Progress 21 docks with ISS

by Chris Bergin

The Russian Progress 21 (M-56) re-supply ship has docked with the International Space Station (ISS) at 1:41pm ET, bringing over 2.5 tons of supplies to the outpost. covered the docking as a live event – with live updates and images. Free videos of the Progress 21 flyaround the ISS, plus docking, are available on the link below.

<—**New stock in-store now. Show your support for manned space flight and support this site at the same time**


**VIDEO OF PROGRESS FLYAROUND AND DOCKING** (Video section is FREE, but you need to sign up as a member of the forum (also free) to enter the video section of the site. We only use your e-mail to send you your password. It will not be used for spam etc.)


Carrying supplies for Russian Cosmonaut Pavel Vinogradov and NASA Astronaut Jeff Williams – who are less than a month into their half year stay on the station – Progress is a vital lifeline for the ISS.

The Progress ship launched on Monday from the Baikonur cosmodrome on a Soyuz-U rocket.

According to yesterday’s ISS On Orbit report, Tuesday’s tasks included the checkout of the Progress’ TORU system – which will be used for the automated docking – by sending commands from the TORU panel at TsUP-Moscow to the onboard system.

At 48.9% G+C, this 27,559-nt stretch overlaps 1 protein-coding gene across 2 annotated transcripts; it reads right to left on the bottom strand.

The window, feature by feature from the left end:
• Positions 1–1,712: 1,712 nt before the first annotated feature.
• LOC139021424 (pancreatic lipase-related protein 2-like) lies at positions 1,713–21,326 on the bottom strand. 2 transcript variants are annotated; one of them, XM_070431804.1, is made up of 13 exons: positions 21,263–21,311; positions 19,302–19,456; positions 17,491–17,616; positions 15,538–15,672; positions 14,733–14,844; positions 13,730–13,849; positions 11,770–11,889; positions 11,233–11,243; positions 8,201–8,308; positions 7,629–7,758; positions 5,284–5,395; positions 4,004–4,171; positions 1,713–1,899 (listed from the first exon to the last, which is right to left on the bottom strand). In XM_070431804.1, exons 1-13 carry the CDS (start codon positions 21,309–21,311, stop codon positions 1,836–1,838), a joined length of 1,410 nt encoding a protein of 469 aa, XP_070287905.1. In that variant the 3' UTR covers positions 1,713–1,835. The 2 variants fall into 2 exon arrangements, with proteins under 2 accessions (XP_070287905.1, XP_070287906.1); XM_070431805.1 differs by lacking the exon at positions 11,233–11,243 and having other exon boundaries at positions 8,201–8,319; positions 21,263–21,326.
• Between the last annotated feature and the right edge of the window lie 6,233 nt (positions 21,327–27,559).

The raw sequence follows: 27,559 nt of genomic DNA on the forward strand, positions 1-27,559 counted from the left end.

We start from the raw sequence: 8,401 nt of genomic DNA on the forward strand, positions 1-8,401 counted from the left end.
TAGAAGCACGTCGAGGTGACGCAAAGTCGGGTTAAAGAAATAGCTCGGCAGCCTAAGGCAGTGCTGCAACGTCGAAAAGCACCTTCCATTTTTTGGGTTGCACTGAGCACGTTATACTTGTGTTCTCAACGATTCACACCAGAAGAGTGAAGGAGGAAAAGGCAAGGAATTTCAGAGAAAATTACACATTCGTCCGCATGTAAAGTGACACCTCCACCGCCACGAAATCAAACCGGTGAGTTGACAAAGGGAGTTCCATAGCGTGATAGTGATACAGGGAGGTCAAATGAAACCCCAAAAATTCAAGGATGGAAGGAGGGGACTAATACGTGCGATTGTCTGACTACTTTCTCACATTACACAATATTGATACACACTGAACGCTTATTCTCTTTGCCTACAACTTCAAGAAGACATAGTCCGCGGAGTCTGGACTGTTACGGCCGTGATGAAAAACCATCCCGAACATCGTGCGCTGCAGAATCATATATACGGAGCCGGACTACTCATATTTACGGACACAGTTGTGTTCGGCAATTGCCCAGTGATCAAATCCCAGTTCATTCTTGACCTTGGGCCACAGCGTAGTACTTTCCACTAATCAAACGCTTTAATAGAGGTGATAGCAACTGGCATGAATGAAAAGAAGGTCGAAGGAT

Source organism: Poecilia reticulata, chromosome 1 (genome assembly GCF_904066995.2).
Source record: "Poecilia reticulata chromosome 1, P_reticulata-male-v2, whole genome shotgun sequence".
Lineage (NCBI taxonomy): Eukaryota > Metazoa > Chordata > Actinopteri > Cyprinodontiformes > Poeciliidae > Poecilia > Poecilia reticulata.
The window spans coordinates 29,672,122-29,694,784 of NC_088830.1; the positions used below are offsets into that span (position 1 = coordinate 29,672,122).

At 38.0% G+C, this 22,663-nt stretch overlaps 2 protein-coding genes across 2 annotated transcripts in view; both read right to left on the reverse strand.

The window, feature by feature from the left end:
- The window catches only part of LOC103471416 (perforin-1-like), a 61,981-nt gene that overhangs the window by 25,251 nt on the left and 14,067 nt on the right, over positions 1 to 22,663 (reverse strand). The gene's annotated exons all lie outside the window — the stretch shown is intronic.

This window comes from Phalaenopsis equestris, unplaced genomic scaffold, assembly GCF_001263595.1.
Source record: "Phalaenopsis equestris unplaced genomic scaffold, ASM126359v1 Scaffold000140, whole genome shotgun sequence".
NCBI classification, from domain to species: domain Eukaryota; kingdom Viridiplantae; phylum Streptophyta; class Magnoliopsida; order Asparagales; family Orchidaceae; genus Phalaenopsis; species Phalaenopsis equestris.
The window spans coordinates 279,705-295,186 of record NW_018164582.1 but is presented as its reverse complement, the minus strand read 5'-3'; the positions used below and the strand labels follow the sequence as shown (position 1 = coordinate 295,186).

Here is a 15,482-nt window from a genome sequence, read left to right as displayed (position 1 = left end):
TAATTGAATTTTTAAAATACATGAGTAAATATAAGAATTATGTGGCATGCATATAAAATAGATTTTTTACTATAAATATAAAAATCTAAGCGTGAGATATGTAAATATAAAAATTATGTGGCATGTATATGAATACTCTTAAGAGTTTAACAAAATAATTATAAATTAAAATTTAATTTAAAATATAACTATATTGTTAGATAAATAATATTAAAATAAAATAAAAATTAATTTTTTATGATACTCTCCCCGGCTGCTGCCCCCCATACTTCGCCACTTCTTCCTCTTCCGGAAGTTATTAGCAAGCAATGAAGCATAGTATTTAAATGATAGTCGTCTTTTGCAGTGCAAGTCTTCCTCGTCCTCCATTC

Today, the active Progress KURS-A system will be activated for a self-test.

On board the Progress is ‘food, batteries, office supplies, and clothes, plus water, oxygen, air, new spares, etc.’

Space Shuttle 25th Anniversary T-Shirt. Use discount code ‘nasaspaceflight’ when ordering from Countdown Creations & receive 5% off

The crew worked in the Russian segment to prepare it for Progress docking, starting with a space-to-ground conference with specialists to discuss docking specifics including an on-board ‘refresher’ test of the manual backup teleoperator approach/docking system (TORU).

Afterwards, Vinogradov and Williams set up the communications links for covering the docking, then activated the SSC (Station Support Computer) A31p laptop in the FGB and checked out the functionality of the Russian video system in the SM with the Ku-band equipment in the US segment.

Later the function of the video downlink was tested and the laptop deactivated, leaving cable connections in place.

Further instructions will be sent to the Progress ship during final approach. TV pictures will be available from 9km distance from the ISS, relayed via the KU band antenna on the ISS.

It will then dock with the aft end port of the Zvezda module.


Related Articles